Many teens find that they are categorized by their peers, friends, teachers, and even family members. They might find they are thought of as goth or jock or overachieving or underserved.
Being professionals serving teens means making sure to serve all teens no matter what category they place themselves in, or are placed in by others.
The Future of Library Services for and with Teens: A Call to Action, published by YALSA, offers a look into information focusing on how we need to serve all teens today and tomorrow. Some of the quotes that jumped out at me as highlighting this need to actively work towards serving as many teens as possible include:
“There are currently 74.2 million children under the age of eighteen in the united States; 46% of them are children of color.” p. 2
- “Today more than one-fifth of America’s children are immigrants or children of immigrants.” p. 2
- “The number of unemployed youth ages 16-24 is currently 22.7%, an all-time high.” p.2
- “More than 1.3 million children and teens experience homelessness each year.” Family alcohol /drug abuse, physical/sexual abuse, teen pregnancy, and homosexuality are reasons for them leaving. p.2
- “Issues like poverty, homelessness, failing schools, and bullying have physical and psychological ramifications for teens.” p. 4 Continue reading
Last week YALSA published a white paper titled The Future of Libraries for and with Teens: A Call to Action. The white paper was the culmination of a year-long process (funded by the Institute of Museum and Library Services) that brought a variety of people together to talk about the future of libraries and teens.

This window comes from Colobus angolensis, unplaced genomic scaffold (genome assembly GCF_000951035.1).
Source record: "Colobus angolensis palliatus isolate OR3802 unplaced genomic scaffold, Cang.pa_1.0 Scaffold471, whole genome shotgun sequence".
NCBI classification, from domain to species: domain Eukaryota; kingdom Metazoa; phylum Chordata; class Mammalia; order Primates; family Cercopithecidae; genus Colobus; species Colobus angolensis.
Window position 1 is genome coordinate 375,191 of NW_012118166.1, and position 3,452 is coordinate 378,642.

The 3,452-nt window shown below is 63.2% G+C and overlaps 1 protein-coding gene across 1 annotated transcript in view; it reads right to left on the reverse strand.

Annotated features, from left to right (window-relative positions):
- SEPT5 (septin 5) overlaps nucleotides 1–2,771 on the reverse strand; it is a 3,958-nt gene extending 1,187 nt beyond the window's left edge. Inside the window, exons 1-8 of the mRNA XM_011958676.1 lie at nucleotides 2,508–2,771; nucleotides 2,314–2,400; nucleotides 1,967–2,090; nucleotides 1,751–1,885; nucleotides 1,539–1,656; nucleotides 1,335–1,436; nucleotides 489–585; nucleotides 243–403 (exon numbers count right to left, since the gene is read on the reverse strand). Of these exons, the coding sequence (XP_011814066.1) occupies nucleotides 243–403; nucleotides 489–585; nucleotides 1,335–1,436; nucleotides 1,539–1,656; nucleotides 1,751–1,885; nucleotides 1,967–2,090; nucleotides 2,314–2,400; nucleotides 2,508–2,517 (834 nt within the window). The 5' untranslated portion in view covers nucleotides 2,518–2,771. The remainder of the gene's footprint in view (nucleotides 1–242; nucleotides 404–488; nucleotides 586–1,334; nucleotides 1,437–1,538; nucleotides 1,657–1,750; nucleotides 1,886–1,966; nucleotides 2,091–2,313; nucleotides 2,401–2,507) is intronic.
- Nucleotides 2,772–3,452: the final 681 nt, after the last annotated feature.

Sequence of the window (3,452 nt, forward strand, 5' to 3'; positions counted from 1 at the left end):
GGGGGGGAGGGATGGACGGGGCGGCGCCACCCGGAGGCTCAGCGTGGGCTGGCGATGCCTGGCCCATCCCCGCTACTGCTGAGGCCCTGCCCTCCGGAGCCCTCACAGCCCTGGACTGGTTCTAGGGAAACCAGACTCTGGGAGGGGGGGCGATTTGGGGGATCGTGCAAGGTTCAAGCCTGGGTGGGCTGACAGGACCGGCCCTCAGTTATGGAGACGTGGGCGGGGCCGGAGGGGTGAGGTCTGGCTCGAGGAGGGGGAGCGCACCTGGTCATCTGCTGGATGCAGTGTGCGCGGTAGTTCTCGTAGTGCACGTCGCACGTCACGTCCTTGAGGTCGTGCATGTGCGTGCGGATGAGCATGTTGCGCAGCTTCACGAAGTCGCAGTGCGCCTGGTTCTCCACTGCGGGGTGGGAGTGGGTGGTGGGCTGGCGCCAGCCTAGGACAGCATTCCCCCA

Co-author of the paper Maureen Hartman said, “It was so inspiring watching, listening and reading conversations between librarians, partners and teens. While all voices affirmed the great work libraries are doing with teens, they also all pointed libraries in the same inspiring direction–as institutions that, with the right kinds of changes, can lead the way in supporting young people’s success–now and in the future.”
The publication of the white paper is not the end of YALSA’s work on helping library staff work with teens today and into the future. Now the association is starting a new phase in which the association and leaders in the fields of libraries, teens, and education will develop tools, resources, and provide assistance for moving into the future successfully. A first step in this next phase is a program at Midwinter 2014 (Sunday, January 26, Pennsylvania Convention Center Room 103A, from 3:00 – 4:00 PM) on the white paper and ways in which library staff can integrate the ideas of the paper into their work.
White paper co-author Hartman is organizing the Midwinter program which will include opportunities for discussions among participants on successfully using the white paper recommendations in their day-to-day work situations. As Hartman also said, “…it’s so exciting to be at the beginning of new conversations about libraries and teens–reading tweets and seeing quotes that are already causing people to think differently. Participating in The forum and writing the paper was such a great experience, but I’m looking forward to all the conversations to come just as much.”